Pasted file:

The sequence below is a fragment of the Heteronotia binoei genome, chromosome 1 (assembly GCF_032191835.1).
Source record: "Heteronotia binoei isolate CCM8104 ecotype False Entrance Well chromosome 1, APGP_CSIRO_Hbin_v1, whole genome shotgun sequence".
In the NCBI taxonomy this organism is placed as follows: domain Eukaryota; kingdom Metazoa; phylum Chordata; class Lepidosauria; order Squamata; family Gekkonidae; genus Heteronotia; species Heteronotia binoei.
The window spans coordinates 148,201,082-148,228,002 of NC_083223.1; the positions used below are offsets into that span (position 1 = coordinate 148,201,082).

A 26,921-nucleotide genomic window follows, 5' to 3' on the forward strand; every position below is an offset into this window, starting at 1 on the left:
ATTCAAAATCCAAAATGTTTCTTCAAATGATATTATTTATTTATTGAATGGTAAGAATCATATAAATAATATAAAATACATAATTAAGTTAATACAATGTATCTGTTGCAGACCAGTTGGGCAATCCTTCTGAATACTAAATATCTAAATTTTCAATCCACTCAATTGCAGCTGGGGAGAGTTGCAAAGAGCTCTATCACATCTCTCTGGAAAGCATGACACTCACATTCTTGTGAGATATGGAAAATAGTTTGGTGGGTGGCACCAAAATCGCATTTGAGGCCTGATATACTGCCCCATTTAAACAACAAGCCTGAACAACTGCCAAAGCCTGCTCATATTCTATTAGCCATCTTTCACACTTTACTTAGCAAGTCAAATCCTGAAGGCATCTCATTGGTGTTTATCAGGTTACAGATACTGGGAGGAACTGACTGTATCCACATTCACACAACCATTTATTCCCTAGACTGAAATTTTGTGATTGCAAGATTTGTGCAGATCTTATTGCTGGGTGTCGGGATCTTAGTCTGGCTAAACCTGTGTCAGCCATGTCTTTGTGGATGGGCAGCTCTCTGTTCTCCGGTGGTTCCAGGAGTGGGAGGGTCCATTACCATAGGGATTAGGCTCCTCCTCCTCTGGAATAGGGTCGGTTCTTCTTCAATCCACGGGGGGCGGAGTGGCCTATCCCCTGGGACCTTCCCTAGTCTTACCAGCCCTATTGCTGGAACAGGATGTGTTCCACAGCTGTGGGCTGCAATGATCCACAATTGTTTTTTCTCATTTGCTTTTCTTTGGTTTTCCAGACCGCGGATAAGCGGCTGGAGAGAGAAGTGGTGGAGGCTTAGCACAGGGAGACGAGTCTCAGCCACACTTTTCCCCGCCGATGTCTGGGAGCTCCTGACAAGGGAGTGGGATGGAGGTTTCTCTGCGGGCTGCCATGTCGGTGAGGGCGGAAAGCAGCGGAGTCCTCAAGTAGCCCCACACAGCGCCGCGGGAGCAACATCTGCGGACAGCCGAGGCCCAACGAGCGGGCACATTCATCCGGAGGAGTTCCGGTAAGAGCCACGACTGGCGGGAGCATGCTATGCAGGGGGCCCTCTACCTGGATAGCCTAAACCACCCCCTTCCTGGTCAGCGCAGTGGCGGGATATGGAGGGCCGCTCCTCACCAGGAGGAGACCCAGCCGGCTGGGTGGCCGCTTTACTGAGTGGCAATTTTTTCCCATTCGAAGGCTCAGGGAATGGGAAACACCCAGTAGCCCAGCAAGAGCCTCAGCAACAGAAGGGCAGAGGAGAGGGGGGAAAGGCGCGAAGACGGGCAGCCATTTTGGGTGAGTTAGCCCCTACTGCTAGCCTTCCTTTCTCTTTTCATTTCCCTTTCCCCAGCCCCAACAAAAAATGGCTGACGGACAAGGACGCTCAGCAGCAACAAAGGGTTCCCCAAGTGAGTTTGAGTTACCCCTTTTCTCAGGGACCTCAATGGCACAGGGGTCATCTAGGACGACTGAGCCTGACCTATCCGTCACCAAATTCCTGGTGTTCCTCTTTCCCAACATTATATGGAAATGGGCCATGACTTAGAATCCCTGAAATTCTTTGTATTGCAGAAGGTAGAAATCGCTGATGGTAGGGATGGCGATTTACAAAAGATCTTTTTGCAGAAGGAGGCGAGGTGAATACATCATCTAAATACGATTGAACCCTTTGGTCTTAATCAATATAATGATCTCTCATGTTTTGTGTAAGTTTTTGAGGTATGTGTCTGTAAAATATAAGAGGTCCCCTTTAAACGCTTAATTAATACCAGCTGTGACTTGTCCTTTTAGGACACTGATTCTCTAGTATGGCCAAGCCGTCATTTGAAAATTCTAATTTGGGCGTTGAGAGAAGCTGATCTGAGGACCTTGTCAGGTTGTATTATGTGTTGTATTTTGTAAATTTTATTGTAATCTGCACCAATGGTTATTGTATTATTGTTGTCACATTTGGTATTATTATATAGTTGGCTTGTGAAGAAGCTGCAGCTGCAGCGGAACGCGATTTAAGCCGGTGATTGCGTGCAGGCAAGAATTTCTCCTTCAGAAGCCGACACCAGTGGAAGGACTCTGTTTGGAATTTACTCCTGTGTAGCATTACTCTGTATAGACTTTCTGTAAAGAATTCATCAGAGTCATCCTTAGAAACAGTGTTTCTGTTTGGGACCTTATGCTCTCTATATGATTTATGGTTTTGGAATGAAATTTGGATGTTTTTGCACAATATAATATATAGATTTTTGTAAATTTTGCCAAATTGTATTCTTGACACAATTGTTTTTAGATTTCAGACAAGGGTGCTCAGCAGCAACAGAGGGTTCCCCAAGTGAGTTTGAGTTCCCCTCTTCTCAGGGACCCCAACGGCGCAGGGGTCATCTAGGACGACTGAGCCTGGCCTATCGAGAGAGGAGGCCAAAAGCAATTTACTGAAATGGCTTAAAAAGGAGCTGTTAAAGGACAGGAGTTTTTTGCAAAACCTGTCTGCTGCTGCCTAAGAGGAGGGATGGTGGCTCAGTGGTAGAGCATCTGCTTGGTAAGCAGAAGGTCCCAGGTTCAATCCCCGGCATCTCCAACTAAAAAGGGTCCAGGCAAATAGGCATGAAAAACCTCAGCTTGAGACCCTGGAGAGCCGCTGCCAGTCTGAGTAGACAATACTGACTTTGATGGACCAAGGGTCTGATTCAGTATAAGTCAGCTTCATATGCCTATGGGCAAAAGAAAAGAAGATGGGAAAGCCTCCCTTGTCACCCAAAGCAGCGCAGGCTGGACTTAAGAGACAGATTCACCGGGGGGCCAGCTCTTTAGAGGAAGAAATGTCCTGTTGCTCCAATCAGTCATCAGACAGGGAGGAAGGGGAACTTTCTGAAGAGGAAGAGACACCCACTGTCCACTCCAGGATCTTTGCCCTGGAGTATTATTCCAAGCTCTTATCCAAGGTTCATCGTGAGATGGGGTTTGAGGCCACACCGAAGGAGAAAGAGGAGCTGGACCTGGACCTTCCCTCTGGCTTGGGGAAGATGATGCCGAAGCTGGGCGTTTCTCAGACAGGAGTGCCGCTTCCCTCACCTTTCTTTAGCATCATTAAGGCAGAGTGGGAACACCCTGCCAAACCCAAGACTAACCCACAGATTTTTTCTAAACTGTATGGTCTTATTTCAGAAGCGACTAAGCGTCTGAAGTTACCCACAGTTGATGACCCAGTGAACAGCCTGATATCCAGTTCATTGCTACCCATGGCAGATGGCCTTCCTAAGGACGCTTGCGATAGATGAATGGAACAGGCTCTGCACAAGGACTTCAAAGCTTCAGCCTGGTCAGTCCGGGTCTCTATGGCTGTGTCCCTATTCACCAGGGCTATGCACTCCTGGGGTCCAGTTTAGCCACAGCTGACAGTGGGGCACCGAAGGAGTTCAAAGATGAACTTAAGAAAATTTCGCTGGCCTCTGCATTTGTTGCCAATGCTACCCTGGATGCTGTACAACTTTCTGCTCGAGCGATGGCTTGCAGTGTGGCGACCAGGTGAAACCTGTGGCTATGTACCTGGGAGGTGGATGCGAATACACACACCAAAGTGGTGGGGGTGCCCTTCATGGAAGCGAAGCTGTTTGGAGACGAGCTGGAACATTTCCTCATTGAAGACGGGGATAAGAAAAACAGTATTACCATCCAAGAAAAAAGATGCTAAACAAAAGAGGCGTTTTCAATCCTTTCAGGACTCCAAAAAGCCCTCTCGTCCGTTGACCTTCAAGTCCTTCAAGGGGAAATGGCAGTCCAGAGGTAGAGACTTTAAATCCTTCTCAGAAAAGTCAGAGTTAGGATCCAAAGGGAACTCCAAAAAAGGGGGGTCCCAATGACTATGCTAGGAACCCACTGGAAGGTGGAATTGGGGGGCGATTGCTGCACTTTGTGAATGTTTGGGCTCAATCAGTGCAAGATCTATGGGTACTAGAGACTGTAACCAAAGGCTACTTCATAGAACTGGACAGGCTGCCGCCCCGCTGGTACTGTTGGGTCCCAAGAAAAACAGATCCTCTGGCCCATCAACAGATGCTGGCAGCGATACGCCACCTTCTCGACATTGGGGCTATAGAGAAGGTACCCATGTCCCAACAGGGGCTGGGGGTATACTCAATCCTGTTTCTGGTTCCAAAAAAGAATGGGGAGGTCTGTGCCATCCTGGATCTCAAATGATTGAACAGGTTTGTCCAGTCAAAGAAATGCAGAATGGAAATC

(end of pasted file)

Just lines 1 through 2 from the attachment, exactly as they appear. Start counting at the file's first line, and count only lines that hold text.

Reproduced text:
The sequence below is a fragment of the Heteronotia binoei genome, chromosome 1 (assembly GCF_032191835.1).
Source record: "Heteronotia binoei isolate CCM8104 ecotype False Entrance Well chromosome 1, APGP_CSIRO_Hbin_v1, whole genome shotgun sequence".